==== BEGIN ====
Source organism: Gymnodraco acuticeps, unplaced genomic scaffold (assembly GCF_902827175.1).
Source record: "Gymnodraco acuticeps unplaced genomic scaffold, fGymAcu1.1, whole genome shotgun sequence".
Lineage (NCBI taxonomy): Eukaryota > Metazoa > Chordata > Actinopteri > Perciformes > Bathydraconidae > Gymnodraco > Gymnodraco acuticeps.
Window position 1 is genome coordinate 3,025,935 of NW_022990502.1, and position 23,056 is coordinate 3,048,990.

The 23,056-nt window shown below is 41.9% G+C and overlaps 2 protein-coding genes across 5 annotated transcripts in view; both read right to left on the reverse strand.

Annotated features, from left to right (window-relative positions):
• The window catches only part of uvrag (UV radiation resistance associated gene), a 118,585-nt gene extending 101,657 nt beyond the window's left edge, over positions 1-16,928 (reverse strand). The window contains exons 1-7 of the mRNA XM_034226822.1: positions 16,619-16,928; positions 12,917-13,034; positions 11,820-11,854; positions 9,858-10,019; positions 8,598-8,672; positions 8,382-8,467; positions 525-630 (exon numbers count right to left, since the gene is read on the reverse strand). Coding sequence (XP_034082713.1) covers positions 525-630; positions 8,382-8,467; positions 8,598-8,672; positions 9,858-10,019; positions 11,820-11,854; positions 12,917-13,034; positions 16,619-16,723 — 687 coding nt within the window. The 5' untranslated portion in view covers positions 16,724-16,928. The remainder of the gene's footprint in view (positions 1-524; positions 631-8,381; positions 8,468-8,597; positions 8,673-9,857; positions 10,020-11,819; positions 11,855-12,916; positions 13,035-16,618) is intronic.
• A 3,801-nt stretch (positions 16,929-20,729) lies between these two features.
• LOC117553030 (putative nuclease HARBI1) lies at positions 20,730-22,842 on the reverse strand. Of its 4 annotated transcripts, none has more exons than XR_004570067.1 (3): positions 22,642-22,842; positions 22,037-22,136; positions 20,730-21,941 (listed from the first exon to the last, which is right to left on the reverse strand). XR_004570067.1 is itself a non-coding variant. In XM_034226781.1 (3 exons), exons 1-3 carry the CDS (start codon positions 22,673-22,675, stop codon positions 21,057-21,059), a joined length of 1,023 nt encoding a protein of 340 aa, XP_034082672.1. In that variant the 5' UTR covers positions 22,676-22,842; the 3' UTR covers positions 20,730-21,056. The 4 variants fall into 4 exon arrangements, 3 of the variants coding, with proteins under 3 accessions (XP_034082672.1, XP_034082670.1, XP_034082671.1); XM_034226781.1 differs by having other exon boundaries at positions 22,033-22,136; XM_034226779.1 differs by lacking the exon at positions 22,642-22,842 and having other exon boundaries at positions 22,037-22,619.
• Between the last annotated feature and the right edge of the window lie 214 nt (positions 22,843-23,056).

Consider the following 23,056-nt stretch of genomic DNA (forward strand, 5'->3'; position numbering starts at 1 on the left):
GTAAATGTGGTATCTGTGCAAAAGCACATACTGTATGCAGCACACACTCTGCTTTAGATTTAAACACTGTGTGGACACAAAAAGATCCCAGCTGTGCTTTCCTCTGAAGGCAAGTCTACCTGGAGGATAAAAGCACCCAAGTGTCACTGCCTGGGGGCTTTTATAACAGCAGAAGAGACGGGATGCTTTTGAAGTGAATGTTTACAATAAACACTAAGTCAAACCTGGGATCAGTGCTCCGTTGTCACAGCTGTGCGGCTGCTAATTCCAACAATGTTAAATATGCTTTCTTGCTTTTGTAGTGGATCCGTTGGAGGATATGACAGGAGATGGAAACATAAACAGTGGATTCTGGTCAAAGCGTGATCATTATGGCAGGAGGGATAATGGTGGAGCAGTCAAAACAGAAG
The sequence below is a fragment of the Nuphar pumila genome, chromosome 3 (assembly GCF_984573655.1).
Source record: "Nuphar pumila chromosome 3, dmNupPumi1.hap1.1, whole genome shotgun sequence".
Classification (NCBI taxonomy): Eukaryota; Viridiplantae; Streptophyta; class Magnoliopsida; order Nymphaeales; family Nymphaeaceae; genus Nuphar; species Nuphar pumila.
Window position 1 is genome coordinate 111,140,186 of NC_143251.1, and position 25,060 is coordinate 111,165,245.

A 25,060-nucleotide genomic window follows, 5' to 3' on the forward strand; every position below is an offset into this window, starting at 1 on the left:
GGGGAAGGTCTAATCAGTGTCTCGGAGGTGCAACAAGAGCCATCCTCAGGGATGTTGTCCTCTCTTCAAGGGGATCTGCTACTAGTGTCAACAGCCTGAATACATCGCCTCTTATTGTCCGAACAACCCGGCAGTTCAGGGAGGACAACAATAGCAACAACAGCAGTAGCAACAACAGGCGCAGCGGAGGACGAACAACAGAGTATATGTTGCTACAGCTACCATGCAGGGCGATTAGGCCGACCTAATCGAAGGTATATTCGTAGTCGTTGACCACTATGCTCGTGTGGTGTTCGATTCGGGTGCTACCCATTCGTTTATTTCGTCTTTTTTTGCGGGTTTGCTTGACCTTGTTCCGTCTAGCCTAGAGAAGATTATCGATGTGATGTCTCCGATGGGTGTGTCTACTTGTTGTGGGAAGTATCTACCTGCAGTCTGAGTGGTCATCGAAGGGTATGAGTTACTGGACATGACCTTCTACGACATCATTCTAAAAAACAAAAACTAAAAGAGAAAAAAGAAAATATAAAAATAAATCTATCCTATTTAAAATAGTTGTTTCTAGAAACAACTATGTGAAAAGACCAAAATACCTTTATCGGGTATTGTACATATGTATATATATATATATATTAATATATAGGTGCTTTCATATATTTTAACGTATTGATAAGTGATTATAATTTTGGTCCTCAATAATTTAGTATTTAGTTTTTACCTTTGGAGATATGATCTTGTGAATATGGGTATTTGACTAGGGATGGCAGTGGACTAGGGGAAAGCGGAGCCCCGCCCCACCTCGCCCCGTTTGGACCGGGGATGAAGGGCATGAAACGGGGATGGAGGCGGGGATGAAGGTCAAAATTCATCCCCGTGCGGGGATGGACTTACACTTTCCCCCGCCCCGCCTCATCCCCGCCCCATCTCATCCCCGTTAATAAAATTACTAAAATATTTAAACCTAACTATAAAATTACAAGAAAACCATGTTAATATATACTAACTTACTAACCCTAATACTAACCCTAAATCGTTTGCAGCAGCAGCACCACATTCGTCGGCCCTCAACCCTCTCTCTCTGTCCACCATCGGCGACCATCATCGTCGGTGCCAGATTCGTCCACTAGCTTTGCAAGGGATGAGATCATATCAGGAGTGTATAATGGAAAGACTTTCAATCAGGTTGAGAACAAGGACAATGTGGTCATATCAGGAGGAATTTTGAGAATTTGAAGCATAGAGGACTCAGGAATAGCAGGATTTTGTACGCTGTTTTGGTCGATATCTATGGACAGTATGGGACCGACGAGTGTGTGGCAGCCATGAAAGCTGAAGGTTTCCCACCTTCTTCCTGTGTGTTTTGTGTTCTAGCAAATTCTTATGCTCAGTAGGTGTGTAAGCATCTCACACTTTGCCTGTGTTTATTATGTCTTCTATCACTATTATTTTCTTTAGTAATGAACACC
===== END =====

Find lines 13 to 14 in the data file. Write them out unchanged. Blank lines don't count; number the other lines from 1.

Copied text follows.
The sequence below is a fragment of the Nuphar pumila genome, chromosome 3 (assembly GCF_984573655.1).
Source record: "Nuphar pumila chromosome 3, dmNupPumi1.hap1.1, whole genome shotgun sequence".